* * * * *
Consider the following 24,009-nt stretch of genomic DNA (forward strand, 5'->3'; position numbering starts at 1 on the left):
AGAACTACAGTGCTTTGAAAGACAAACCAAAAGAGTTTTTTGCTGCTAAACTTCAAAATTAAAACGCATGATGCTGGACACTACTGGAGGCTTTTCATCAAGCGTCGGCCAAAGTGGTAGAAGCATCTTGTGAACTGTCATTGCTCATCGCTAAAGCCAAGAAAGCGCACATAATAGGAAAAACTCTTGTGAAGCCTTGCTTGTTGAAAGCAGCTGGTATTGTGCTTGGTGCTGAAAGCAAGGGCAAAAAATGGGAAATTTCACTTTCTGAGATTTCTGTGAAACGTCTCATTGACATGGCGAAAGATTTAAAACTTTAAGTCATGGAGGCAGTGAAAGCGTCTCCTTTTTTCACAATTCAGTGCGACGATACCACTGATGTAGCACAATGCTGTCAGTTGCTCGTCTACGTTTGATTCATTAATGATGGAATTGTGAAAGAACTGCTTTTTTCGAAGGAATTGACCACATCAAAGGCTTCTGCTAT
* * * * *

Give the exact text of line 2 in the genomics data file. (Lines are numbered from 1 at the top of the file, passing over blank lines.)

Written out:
AGAACTACAGTGCTTTGAAAGACAAACCAAAAGAGTTTTTTGCTGCTAAACTTCAAAATTAAAACGCATGATGCTGGACACTACTGGAGGCTTTTCATCAAGCGTCGGCCAAAGTGGTAGAAGCATCTTGTGAACTGTCATTGCTCATCGCTAAAGCCAAGAAAGCGCACATAATAGGAAAAACTCTTGTGAAGCCTTGCTTGTTGAAAGCAGCTGGTATTGTGCTTGGTGCTGAAAGCAAGGGCAAAAAATGGGAAATTTCACTTTCTGAGATTTCTGTGAAACGTCTCATTGACATGGCGAAAGATTTAAAACTTTAAGTCATGGAGGCAGTGAAAGCGTCTCCTTTTTTCACAATTCAGTGCGACGATACCACTGATGTAGCACAATGCTGTCAGTTGCTCGTCTACGTTTGATTCATTAATGATGGAATTGTGAAAGAACTGCTTTTTTCGAAGGAATTGACCACATCAAAGGCTTCTGCTAT